1. What legal protection does Wisconsin provide private sector employees in regard to whistleblowing and retaliation?
The general rule is that most employees may be fired at any time for any reason or for no reason at all under what is known as the at-will employment doctrine. However, in the past half-century, many exceptions to the general rule have emerged. Exceptions to this general rule can come from two sources: (1) courts, which modify and make “common law protections” or (2) the legislature, which enacts “statutory protections.” Statutory protections tend to be specific, addressing certain subject areas (such as discrimination, workers’ compensation, etc.). Yet, legislators often lack the foresight to address every possible situation of retaliation. Common law protections, on the other hand, tend to “fill the gaps” where no statute exists for a given situation.
Common Law Protections
Wisconsin recognizes a public policy exception to the at-will employment doctrine. An employer may not discharge an employee for a reason that is contrary to a fundamental and well-defined public policy. An employee has a cause of action in other words, the employee may sue for wrongful discharge when the motivation for the discharge violates public policy.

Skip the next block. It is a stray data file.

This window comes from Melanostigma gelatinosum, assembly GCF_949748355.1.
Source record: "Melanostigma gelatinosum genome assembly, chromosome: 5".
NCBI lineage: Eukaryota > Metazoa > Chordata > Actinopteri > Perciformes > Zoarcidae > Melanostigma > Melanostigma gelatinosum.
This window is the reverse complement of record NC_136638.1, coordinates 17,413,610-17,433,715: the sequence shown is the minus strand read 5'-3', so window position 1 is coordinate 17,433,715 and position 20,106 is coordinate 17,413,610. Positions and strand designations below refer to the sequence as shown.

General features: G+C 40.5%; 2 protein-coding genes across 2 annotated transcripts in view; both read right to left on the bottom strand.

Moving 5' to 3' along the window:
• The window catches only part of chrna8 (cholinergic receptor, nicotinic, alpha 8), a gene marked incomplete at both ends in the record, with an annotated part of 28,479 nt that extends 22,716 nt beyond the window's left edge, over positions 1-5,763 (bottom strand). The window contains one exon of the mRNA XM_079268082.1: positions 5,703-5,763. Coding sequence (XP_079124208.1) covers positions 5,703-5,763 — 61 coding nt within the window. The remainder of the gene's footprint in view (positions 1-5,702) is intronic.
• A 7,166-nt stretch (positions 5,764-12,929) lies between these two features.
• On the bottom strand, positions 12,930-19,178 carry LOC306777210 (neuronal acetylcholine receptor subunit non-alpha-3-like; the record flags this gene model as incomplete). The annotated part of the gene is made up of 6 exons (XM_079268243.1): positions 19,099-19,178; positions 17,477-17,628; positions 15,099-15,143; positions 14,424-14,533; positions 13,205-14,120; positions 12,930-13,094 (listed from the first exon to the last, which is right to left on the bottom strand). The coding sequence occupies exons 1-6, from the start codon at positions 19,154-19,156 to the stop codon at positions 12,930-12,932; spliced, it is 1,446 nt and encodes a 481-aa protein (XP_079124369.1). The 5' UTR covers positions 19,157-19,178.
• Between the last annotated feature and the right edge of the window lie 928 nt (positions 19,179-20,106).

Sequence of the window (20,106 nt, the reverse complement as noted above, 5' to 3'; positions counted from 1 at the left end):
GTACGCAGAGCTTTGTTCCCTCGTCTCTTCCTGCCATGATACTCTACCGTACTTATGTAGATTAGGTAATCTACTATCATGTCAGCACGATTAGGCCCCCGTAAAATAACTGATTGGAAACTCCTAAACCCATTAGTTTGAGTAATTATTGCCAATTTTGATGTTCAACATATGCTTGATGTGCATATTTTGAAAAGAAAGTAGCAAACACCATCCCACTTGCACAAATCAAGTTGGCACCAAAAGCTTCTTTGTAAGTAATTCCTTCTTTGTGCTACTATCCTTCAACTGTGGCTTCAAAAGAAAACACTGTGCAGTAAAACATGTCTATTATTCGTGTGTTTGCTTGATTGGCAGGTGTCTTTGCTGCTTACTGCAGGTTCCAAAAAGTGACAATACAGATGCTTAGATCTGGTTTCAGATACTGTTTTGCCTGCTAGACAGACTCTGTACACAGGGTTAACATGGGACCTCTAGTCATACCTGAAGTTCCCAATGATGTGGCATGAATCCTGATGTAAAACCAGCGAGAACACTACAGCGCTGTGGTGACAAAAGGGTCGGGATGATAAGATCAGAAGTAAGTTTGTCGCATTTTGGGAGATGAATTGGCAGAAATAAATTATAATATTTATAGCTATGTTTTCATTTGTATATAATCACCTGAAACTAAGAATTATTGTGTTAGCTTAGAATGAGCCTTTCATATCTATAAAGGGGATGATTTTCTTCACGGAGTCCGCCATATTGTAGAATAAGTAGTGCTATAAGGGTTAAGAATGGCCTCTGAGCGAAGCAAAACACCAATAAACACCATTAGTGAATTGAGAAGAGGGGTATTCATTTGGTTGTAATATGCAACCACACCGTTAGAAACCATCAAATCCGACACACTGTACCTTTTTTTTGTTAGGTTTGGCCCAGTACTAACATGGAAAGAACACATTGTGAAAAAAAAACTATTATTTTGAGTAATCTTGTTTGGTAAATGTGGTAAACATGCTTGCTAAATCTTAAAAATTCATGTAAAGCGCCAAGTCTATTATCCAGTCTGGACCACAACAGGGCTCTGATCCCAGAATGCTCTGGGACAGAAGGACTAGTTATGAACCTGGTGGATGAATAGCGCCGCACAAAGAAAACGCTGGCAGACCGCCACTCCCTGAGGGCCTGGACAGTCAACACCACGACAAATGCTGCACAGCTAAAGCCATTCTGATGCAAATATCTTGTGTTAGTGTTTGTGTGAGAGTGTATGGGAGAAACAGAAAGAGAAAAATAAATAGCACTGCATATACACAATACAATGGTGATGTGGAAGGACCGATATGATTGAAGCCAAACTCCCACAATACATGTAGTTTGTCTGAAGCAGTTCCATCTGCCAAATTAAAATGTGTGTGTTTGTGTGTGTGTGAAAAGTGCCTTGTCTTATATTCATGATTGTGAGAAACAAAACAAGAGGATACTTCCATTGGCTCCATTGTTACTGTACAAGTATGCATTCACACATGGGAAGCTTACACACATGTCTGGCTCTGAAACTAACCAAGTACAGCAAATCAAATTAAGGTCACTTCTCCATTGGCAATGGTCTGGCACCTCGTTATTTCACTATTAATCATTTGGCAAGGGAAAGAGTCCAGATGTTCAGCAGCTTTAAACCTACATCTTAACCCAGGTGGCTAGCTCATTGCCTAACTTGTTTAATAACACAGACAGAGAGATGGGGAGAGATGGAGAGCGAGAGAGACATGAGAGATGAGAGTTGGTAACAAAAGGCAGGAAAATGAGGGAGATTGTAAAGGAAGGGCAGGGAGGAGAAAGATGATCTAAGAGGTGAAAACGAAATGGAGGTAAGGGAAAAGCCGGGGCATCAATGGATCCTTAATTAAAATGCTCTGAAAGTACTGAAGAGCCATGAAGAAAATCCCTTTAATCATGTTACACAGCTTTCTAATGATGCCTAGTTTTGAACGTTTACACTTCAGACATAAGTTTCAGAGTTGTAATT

To determine what constitutes public policy, Wisconsin courts will look to statutes and constitutional provisions (among other sources) to determine if a given practice has been endorsed (e.g. the right to collect workers’ compensation benefits) or prohibited (e.g. criminal laws prohibiting perjury). So, for example, because a Wisconsin statute endorses an employee’s right to collect workers’ compensation benefits, an employer who retaliates against an employee for invoking that right would be contravening public policy. On the other side of the same coin, because criminal statutes prohibit perjury, an employer who coerces an employee to commit perjury by threats of reprisal is also contravening Wisconsin’s public policy. In both situations, employees are protected from retaliatory discharge. Unfortunately for whistleblowers, Wisconsin courts have yet to extend the public policy exception to whistleblower situations.